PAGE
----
As I was watching this thread develop, with various comments from people that
live and breathe IT, one thing kept coming to mind. IT people often try and
justify new technology with technology reasoning. It's analogous to answering
a question with another question.
Far too often, because IT has almost always been looked at as a cost-center
and measured for ROI based on cost-reduction or productivity improvements,
technologist feel the need to drive the justification for a new project based
How will it be cheaper than the last project? How will it reduce spending for
the business in some way? How can this eliminate something that isn't as
effective as this new technology?
The right answer is DevOps.
Huh? Why would I use a technology term, "DevOps", as the answer to the
question when I just got done saying we shouldn't use technology to explain
technology? Be... (more)
At VMworld this year, both in San Francisco and Barcelona, VMware CEO Pat
Gelsinger introduced the concept of the Software-Defined Datacenter (SDDC).
This builds on the concept that as more and more of the Data Center becomes
virtualized (servers, desktops), delivering greater cost-savings and agility
to customers, software-defined automation and functionality (network,
security, storage, backup) become the next logical steps to help IT deliver
greater value to the business.
As with any new technology or vision, there are often many questions about
how this will impact the marke... (more)
A few weeks ago, I wrote my pre-show thoughts about VMworld 2012. Much of it
was focused on the need for VMware to diversify their technology and business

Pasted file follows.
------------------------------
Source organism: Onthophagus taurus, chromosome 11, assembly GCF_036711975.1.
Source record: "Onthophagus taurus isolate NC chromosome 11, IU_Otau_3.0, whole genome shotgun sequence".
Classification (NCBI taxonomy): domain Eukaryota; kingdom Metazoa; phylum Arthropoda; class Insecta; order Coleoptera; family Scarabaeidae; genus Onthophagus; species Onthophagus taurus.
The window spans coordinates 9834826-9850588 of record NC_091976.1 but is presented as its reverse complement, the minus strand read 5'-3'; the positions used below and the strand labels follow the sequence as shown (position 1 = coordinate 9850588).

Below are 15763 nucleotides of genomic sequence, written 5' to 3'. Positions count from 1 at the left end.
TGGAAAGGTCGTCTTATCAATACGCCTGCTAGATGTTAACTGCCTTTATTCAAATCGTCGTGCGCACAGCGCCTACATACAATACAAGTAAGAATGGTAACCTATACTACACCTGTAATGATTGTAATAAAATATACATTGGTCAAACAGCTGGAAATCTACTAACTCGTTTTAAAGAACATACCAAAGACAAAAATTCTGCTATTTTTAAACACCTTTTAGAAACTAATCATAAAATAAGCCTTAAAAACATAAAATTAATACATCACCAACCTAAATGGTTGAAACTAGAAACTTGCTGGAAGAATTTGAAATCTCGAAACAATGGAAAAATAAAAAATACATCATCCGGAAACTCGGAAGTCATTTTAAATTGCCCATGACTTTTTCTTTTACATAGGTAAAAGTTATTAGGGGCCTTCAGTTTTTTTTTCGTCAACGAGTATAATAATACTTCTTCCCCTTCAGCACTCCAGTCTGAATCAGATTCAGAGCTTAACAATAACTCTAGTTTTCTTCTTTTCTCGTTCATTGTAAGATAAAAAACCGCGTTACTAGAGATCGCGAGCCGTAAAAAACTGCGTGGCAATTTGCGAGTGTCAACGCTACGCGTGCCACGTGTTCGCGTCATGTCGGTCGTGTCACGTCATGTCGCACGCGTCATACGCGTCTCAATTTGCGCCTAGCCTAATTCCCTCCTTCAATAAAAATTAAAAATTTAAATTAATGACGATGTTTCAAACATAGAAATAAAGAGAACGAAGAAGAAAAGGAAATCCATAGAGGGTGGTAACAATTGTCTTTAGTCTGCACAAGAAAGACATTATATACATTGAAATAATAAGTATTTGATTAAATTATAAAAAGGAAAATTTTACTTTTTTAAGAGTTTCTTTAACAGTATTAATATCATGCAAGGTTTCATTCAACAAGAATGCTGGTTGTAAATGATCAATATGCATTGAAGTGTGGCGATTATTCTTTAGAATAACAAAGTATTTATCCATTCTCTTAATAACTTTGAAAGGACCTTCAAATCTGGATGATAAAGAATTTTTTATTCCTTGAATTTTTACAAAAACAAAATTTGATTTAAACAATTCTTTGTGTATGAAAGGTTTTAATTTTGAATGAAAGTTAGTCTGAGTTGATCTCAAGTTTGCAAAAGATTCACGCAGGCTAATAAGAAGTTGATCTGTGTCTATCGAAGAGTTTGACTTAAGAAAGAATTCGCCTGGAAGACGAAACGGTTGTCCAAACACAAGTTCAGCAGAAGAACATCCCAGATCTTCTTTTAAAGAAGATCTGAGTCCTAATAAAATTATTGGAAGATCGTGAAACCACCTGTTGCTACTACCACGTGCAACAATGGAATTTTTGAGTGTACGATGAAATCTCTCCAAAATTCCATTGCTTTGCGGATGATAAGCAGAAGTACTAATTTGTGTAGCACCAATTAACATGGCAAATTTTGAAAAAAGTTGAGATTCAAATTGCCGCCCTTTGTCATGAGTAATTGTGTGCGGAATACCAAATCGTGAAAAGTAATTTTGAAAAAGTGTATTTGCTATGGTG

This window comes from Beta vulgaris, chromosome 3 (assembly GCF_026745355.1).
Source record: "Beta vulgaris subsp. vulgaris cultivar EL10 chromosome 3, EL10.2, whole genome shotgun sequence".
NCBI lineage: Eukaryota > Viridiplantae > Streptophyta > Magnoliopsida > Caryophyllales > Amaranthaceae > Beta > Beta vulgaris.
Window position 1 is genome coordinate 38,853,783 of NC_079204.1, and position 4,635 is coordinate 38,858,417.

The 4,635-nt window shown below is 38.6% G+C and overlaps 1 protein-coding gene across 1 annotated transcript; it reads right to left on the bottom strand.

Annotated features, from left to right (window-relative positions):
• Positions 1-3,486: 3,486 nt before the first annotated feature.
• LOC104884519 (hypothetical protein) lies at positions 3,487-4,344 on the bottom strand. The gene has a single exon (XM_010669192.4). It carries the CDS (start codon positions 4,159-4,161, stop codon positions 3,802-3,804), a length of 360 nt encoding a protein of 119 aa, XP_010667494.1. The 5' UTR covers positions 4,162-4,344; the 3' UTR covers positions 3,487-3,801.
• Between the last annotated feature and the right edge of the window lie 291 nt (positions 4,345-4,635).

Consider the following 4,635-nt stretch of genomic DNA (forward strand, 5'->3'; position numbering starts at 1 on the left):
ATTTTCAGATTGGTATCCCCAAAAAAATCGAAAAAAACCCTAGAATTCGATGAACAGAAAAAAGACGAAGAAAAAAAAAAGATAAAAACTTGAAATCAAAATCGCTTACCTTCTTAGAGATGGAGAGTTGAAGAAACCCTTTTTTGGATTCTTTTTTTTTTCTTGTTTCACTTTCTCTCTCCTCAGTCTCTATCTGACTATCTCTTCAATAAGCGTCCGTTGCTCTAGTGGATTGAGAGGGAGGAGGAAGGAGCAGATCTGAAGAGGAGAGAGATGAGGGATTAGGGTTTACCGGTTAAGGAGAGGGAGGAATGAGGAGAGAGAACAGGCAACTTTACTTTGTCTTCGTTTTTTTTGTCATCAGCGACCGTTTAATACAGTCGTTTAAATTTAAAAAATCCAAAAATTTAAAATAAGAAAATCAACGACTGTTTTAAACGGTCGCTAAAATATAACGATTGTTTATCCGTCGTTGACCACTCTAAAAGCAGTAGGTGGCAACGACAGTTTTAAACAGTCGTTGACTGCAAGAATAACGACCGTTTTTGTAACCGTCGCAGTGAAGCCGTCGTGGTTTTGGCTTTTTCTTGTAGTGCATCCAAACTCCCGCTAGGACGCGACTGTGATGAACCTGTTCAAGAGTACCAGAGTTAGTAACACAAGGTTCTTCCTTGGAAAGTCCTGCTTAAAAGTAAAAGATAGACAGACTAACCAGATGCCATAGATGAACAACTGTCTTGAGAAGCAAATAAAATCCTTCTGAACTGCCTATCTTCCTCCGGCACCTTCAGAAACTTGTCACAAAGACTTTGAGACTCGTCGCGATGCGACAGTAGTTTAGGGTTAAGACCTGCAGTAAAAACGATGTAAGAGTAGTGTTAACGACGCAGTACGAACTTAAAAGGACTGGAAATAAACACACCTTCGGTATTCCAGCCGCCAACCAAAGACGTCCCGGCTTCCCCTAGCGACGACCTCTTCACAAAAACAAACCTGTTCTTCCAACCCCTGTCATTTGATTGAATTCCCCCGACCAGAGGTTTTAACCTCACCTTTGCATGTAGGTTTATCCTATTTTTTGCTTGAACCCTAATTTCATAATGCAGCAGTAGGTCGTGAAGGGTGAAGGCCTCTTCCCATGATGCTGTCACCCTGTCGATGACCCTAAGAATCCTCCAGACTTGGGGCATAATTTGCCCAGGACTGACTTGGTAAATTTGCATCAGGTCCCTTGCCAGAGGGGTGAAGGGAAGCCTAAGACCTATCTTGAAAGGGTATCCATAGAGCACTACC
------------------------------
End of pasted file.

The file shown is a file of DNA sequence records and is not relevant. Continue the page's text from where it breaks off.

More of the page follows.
model(s) as customer needs are evolving beyond server virtualization.
Now that the US event is over, I wanted to jot down some thoughts before they
burn away like the San Francisco fog that greeted us each morning.
The audience was more diverse than in years past - While VMworld always draws
a huge group of infrastructure-centric people, this year had a greater
diversity of new groups in attendance, even if only around the fringes... (more)
The most frequent conversation I had this year was with colleagues that asked
for advice on their "career path". How do they stay motivated? How do they
take on new or bigger responsibility? How do they earn more money?
A year ago, I wrote that people looking to advance their career should have
at least one (if not a few) projects that they do for "free". Something
outside their day-to-day work that lets them explore new skills or new ways
to address challenges in a new market. It's not an easy thing to do, as we
all live busy lives, but I continue to believe it's critical for anyo... (more)
Last summer, I was having lunch with my friend Amy Lewis (@CommsNinja) and we
were discussing some ideas about how to better engage the Cloud Computing
technology communities. As a whole, there is quite a bit of change happening
in this space (technology, market dynamics, business models) and it can be
difficult for people to keep up with all that's going on. I don't recall all
the details of that lunch, but the central idea was that it would be
interesting if we could capture the passion and insight that happens when
technologists get together around a whiteboard and talk shop.